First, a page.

The Imprinted Brain

How genes set the balance between autism and psychosis

X-Cloned Brains: The Secret of Fathers and Daughters?

Identical X chromosomes of fathers and daughters explain their tie

In previous posts I discussed some of the peculiarities of X-chromosome gene inheritance and expression and the implications for things like intelligence and Asperger’s syndrome. I pointed out that the evidence is that, thanks to a large number of genes on the X being implicated in intelligence and related cognitive skills, you could say that you inherit your IQ from your mother. This is obviously the case with sons, who receive their one and only X-chromosome from their mothers (with a corresponding Y from their fathers). But it is indirectly true of daughters too, because although they get an X-chromosome from both parents, the X they get from their father is exactly the same one that he got from his mother—his daughter’s paternal grandmother. This makes daughters’ relatedness to their fathers in this respect different to their relatedness to their mothers. The X-chromosome a woman inherits from her mother is a random mix of genes from both of her mother’s Xs, and so does not correspond as a whole with either of them in the way in which her paternal X-chromosome corresponds to her father’s X.

(This also means that the paternal grand-mother is the most closely X-related grand-parent to her son’s daughters. The maternal grandmother’s X-genes are diluted by those of the maternal grandfather in the X the grand-daughters get from their mother, meaning that the X-relatedness of the maternal grandparents to their grand-daughters is only half that of the paternal grandmother. The paternal grandfather, however, is the least related of all the grand-parents to his son’s daughters because he confers no sex chromosome genes on them at all.)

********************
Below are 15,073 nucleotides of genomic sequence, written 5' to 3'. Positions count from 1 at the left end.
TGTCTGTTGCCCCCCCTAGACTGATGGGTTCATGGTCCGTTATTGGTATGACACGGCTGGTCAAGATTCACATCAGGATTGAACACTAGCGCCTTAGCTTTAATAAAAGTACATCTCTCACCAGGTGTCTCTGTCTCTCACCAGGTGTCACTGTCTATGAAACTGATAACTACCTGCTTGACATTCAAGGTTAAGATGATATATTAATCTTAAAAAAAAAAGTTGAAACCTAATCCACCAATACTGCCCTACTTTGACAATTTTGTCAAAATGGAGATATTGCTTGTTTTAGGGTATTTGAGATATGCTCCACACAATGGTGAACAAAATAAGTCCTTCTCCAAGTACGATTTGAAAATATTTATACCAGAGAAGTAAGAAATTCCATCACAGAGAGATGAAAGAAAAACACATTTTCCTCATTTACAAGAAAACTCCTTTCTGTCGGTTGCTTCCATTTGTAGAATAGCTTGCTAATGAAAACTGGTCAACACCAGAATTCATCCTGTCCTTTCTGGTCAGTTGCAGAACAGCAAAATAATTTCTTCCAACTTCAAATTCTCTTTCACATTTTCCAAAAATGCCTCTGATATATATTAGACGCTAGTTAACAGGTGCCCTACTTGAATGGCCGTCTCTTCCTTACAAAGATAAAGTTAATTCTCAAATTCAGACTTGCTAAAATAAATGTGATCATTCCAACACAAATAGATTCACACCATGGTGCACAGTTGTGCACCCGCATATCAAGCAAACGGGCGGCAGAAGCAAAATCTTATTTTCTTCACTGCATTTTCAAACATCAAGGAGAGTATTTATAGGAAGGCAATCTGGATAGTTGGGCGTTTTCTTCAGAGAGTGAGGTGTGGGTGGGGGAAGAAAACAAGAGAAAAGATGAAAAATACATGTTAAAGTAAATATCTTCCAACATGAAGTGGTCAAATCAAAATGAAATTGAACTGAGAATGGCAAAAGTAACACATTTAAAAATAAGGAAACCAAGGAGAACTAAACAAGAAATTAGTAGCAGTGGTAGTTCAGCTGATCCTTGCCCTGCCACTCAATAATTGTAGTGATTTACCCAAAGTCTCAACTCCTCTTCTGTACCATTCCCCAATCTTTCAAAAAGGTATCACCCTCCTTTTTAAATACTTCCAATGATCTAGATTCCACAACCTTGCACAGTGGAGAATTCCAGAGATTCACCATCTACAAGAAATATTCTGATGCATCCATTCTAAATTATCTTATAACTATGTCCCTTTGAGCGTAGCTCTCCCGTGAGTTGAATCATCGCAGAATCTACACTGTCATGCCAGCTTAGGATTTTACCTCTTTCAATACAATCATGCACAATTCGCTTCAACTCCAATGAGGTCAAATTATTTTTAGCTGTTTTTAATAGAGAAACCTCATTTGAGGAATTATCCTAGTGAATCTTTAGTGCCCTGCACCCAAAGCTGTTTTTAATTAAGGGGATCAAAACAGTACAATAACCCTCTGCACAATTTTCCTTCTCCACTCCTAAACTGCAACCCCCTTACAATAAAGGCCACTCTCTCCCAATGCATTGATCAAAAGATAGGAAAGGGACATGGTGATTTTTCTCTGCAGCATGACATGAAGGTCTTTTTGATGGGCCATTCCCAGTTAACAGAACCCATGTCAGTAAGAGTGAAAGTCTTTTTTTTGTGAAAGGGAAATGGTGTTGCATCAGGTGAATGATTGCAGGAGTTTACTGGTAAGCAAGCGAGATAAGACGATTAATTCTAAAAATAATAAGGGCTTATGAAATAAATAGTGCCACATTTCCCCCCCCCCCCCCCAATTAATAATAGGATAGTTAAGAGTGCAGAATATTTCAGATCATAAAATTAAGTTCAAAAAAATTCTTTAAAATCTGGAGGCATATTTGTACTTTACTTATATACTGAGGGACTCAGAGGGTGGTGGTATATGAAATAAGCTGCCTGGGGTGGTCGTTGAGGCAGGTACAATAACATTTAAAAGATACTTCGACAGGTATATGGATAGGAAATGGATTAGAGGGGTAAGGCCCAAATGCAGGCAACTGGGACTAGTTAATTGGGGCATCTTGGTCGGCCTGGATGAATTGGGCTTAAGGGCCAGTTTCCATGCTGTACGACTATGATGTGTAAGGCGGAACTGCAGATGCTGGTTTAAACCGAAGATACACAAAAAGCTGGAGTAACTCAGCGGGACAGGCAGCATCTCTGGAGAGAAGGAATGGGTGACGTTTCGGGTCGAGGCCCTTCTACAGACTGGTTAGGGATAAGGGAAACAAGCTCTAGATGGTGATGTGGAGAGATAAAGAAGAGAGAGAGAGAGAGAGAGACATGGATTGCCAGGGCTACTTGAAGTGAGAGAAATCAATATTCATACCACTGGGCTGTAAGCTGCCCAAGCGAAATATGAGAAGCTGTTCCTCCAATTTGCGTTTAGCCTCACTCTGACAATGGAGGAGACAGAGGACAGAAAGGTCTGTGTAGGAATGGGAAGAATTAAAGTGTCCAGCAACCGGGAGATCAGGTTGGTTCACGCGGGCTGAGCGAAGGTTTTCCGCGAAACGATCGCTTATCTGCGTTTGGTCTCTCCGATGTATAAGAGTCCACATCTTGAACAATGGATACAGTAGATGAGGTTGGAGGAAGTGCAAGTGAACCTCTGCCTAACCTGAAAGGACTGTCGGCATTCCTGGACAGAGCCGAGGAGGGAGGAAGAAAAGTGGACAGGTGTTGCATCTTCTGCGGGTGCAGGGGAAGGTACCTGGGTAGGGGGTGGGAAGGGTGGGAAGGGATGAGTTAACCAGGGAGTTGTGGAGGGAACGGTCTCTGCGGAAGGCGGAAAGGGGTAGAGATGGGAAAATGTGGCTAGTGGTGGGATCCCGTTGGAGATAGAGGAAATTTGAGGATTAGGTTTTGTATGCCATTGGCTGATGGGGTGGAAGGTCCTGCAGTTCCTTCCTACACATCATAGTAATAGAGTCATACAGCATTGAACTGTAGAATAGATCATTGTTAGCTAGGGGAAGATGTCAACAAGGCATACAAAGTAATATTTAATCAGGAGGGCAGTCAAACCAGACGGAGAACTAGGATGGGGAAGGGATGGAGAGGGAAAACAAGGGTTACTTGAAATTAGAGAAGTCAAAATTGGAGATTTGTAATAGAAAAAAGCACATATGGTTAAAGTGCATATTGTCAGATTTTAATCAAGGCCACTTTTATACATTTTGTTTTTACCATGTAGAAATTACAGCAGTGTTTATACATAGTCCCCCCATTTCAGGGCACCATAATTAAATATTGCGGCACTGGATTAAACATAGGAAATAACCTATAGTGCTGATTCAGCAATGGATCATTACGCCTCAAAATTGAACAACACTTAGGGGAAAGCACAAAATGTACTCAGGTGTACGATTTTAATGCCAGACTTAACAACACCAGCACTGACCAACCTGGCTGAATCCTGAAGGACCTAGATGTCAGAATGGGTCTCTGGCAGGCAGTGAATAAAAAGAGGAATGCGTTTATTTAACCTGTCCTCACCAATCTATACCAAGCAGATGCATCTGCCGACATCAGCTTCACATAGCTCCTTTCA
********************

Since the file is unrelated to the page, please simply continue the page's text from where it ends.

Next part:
In earlier posts I also explained Lyonization: that is, Mary Lyon’s discovery that normally one X-chromosome is silenced in each cell of a woman’s body so that, just like a man, she expresses only one. This means that, in any particular cell of a woman’s body, either the maternal or the paternal X-chromosome is generally expressed (but we now know that there are some exceptions). However, as I also pointed out in a previous post, we also know that there can be skewed outcomes, with some women expressing much more of one parent’s X-genes than the other’s.

This in turn means that some daughters might be cognitively much more like their fathers than their mothers—especially if the paternal X were disproportionately expressed in their brains. They would be X-chromosome clones of their fathers in this respect because each and every X-gene he had would be inherited and expressed by them. In other words, if sex chromosome expression is skewed in favour of the father’s X in the brain, a woman’s mind could end up surprisingly similar to her father’s in many respects—and, by the same reasoning, surprisingly dissimilar to her mother’s!

Freud emphasized the importance of the relationship between mothers and sons, but in my experience it pales into insignificance in the light of that between many fathers and daughters, who often seem to have a particularly close emotional bond that often intensifies with time. Today we know that identical twins’ psychometrics—and IQs especially—converge as they age, a sure expression of the power of nature over nurture with the passage of time, and perhaps the father-daughter tie is the same. Sigmund Freud’s own relationship with his daughter Anna certainly seems a case in point, as I was able to observe at first hand—at least in the daughter and at the very end of her life. Indeed, perhaps this explains the uncanny experience I had from time to time when, reclining on Anna Freud’s couch and listening to her comments, I felt I was hearing the voice of the prophet speaking from beyond the grave—or was it from her Freudian X-chromosome?

Christopher Robert Badcock, Ph.D., is author of The Imprinted Brain: how genes set the balance between autism and psychosis. 

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